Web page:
NORMAN — Oklahoma baseball coach Sunny Golloway says he maintains complete trust in Jonathan Gray.
He trusts that reports of his ace pitcher's positive drug test — administered by Major League Baseball in advance of Thursday's draft — is but a blip in his career as a Sooner.
Trusts that all he's seen and known through two seasons stands as the truer indicator of the player and person.
And trusts that the news won't be a distraction for Gray or the Sooners this weekend when they face LSU in Baton Rouge, La., with a spot in the College World Series at stake.
Golloway confirmed Tuesday that Gray will start Game 1 of the Super Regional on Friday.
“There's nothing more to learn about Jonathan Gray and his mental toughness and his character,” Golloway said. “I said this three weeks ago, he's who I want my son Callen to grow up to be like — not pitch like, be like. He's who you want your daughter to marry, because of his character, of how hard he works and the person that he is.
“He's Oklahoma grown. And he's proven his mental toughness. He's proven his character. And he's proven his self worth. I don't think he needs to prove it any further. All the guy's done is go out on the mound for two straight years and made me not even think about pulling him before the sixth or seventh inning. And he's been an outstanding student-athlete, off the field, on the field.
“He's got a C on his chest for a reason. He's one of our captains.”
That captain's role didn't involve addressing the drug test issue Tuesday, when Gray was made available to the media, but only briefly, and without taking any questions. Instead, he nervously recited what sounded like a rehearsed statement.
“We all know we're going down to Louisiana and it's going to be a great team and a tough atmosphere to play,” Gray said to the dozen or so reporters gathered. “But we just have to focus on getting back to Omaha. My job is to help us out as much as possible and make sure we get there.”
With that, Gray turned and walked away, with no mention of the MLB drug test, which as reported by ESPN.com on Monday, returned a positive test for Adderall, a banned substance most commonly used to treat ADHD, but comprised of two amphetamine salts. ESPN reported that Gray did not have a prescription for Adderall.
The MLB test is administered to the top 200 prospects in the run-up to its draft. Gray not only fits in that group, but has been frequently linked to the No. 1 overall pick. ESPN.com's Keith Law, who broke the news of Gray's test, wrote that an MLB source suggested the Sooner ace's draft stock wouldn't likely be affected.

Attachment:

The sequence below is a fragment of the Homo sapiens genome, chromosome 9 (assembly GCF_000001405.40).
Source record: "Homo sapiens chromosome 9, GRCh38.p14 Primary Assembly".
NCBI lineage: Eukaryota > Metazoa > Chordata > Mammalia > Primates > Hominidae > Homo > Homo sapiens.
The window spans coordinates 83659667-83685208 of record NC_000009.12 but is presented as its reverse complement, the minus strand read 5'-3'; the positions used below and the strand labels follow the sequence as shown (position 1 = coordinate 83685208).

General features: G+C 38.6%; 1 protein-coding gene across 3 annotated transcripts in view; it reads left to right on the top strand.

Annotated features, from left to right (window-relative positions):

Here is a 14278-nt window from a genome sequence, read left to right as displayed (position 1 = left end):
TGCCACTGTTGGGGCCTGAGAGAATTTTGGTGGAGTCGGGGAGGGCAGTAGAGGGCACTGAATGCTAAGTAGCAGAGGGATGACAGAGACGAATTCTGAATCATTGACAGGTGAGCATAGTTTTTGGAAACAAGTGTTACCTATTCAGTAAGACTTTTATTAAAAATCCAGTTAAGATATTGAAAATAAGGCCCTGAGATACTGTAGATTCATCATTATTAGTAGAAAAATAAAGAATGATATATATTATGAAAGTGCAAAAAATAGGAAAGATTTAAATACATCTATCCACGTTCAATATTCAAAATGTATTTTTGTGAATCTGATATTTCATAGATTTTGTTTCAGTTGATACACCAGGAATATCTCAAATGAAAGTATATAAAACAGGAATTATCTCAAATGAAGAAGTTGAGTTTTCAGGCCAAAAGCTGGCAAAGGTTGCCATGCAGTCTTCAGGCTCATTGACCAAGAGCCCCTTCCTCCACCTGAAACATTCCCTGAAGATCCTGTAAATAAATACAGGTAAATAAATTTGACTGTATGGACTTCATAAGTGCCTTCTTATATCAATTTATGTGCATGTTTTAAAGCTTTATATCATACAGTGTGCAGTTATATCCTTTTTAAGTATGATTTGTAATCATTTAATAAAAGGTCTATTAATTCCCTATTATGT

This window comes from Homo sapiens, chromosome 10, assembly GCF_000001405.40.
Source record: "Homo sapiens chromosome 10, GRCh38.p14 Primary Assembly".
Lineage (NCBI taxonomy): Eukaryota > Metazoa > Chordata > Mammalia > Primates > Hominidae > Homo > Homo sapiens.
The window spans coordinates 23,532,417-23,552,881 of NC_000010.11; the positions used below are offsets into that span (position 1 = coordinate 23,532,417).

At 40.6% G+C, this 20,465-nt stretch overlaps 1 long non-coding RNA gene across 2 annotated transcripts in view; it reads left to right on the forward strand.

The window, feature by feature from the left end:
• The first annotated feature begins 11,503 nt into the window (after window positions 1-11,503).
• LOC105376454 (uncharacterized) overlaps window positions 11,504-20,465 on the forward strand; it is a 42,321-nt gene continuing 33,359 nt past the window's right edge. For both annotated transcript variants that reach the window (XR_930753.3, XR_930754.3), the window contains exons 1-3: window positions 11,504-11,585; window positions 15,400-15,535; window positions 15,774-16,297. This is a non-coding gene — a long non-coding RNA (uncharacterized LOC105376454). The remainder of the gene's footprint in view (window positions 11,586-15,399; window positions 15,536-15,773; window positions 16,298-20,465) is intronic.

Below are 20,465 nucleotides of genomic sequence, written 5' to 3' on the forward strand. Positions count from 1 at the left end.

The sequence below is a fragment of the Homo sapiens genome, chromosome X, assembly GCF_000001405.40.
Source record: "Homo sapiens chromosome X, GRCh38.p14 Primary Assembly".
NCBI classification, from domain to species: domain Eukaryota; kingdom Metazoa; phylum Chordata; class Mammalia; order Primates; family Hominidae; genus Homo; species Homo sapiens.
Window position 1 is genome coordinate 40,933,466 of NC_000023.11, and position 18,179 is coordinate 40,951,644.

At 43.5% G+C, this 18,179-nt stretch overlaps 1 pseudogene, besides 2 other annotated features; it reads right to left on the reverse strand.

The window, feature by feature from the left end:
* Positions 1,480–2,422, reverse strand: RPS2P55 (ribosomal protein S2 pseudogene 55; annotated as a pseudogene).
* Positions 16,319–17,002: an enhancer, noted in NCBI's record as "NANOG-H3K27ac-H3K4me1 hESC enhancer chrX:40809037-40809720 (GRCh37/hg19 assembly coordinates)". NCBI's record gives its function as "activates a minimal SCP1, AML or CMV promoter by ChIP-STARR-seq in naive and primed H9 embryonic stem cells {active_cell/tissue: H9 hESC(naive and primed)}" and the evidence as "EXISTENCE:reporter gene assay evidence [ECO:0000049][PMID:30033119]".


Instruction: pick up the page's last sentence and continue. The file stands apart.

Gray's NCAA eligibility also appears intact, according to Golloway and the university.
As for Gray's explanation for the positive test …
“I didn't ask Jon for an explanation,” Golloway said. “As the head coach at the University of Oklahoma, it's real simple, cut and dry. The NCAA has their drug testing and has their rules. The university, our institution, has their drug testing, has its rules in place. And as coaches we have to follow those, and we do, right to the last letter.
“At this point in time, Jon Gray is an eligible student-athlete, like all the rest of them. He's held accountable, like the rest of the team is held accountable, like all the student-athletes are. That's pretty much end of the story.”
The coming days, involving Thursday's draft and Friday's performance, will likely dictate where the story goes from here.
Gray is a prominent figure both nights. He could go to the Houston Astros with the No. 1 overall pick Thursday and projects as no lower than the No. 5 selection. The following night, he carries much of the Sooners' hopes for advancing through the weekend and beyond.
“Jon's a great teammate,” said OU catcher Anthony Hermelyn. “We've trusted him all year long and he's picked us up as a team all year. We trust him 100 percent. He's been a great teammate and a great guy.”
Gray has been one of the nation's most dominant pitchers, currently standing 10-2 with a 1.59 earned run average. His 138 strikeouts rank No. 2 among Division I starters. He went the distance, striking out 11, in OU's 7-3 win over Coastal Carolina in the first game of last week's regional at Virginia Tech.
On an even bigger stage this week, Golloway said the message is simple.
“Just tell him to do his thing,” Golloway said. “Tell him that his family, his teammates and his coaches have his back. If we needed one more thing to inspire us, maybe this is it. So we'll go forward and we'll take whatever comes out of the stands and we'll bunker down and go play baseball.
“It's us against the world right now. We understand that. And we like that.”